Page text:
An Exploration of Factors Contributing to Students’ Unwillingness to Communicate
Keywords:foreign language learning, unwillingness to communicate, instructional environment, noise, atmosphere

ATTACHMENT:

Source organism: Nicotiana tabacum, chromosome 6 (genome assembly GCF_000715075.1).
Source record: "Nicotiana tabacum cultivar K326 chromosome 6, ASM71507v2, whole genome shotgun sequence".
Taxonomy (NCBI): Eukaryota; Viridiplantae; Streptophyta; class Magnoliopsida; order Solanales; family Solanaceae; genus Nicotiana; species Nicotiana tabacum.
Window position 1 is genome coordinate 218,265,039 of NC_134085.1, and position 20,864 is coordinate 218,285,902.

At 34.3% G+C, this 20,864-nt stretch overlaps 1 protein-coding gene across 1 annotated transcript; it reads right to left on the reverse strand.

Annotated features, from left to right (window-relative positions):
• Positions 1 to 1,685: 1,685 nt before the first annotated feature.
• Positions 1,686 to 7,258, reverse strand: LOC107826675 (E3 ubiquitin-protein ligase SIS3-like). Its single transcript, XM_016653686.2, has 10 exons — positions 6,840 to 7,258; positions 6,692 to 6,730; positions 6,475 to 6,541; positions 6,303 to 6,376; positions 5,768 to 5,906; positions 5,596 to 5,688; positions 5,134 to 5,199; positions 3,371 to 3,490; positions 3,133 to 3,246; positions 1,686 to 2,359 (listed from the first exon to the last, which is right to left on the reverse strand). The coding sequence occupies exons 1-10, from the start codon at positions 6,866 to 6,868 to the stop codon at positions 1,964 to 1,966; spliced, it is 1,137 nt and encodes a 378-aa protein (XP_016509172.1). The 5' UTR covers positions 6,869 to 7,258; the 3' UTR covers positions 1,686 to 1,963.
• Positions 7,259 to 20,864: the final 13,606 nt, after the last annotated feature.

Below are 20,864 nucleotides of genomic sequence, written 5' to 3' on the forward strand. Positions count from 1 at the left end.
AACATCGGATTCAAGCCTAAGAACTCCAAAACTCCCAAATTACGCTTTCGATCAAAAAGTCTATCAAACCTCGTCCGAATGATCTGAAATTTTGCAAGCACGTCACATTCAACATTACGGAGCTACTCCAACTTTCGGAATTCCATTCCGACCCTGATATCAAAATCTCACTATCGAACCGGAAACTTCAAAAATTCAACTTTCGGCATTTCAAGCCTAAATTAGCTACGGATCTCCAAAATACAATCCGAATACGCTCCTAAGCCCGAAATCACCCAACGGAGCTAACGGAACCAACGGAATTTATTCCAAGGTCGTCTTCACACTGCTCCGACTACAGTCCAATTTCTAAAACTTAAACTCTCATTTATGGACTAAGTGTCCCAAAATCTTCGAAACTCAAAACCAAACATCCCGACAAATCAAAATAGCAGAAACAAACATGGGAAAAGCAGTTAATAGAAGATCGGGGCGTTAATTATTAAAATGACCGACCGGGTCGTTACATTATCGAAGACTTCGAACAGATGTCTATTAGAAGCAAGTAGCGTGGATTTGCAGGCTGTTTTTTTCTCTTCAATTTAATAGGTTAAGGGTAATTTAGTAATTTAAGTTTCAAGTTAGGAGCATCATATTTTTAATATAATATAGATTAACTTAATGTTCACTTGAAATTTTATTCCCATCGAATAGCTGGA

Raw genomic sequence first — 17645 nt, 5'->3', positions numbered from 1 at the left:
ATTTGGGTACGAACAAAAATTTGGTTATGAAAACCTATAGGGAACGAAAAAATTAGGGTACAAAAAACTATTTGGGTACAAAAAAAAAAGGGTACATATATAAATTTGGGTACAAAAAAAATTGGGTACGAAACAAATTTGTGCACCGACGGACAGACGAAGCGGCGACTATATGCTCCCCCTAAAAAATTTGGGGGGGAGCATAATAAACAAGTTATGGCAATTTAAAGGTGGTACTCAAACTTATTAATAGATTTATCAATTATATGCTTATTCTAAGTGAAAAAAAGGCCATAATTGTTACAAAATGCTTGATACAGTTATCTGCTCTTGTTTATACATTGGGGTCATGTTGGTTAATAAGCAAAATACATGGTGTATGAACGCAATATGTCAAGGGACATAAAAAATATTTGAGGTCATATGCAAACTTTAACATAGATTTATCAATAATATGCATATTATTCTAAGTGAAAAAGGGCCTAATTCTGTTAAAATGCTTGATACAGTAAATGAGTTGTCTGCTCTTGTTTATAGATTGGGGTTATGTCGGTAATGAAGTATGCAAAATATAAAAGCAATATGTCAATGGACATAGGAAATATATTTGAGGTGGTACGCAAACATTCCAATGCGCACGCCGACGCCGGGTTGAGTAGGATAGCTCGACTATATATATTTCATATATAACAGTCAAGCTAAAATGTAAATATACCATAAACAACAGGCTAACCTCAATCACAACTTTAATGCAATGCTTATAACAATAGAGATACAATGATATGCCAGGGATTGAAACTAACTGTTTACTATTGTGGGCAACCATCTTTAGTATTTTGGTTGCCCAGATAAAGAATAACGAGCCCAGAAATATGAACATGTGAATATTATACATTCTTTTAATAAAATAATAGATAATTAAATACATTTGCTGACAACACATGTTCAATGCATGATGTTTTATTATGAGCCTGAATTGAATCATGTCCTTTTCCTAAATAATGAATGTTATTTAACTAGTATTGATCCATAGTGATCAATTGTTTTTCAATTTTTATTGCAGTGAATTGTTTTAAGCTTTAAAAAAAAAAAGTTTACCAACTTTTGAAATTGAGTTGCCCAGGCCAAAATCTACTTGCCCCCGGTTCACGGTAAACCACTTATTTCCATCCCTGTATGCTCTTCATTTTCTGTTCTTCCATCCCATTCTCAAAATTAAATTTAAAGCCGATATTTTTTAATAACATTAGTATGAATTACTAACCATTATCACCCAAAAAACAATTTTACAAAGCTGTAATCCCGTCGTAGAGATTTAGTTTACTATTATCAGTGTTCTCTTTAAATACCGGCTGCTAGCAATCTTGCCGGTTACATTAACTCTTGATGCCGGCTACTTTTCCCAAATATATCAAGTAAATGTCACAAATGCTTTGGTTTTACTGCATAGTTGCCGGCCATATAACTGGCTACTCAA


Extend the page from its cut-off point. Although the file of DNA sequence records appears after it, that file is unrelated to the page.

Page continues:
One of the most challenging issues in language classes is the reluctance of learners to communicate. The term “unwillingness to communicate” (UWTC) is defined as a predisposition which represents a chronic tendency to avoid or devalue oral communication. The main aim of this study is to investigate the factors contributing to university level students’ unwillingness to communicate in English. The participants of this study were selected using the stratified sampling method and consist of 100 students from an English Language Teaching (ELT) Department. The data was collected through a questionnaire examining three dimensions, namely the affective factors, teacher-related factors and environmental factors underlying students’ negative communication behaviour. The results indicated that environmental factors such as rapport among students, class size, materials, noise and classroom atmosphere have the biggest effects with regard to students’ reluctance to communicate in English. On the other hand, affective factors including anxiety, shyness, lack of motivation, lack of vocabulary knowledge, lack of self-confidence, fear of being criticised, topic familiarity, peer pressure and fear of making mistakes have a second highest impact on students’ negative communication behaviour. When the items in the teacher-related category of the questionnaire were analysed in detail the results showed they ranked third most important in this context, with students attributing their reluctance to communicate to teacher attitudes, teacher pressure, lack of teacher support, lack of opportunity to speak English, and the use of the mother tongue and target language.
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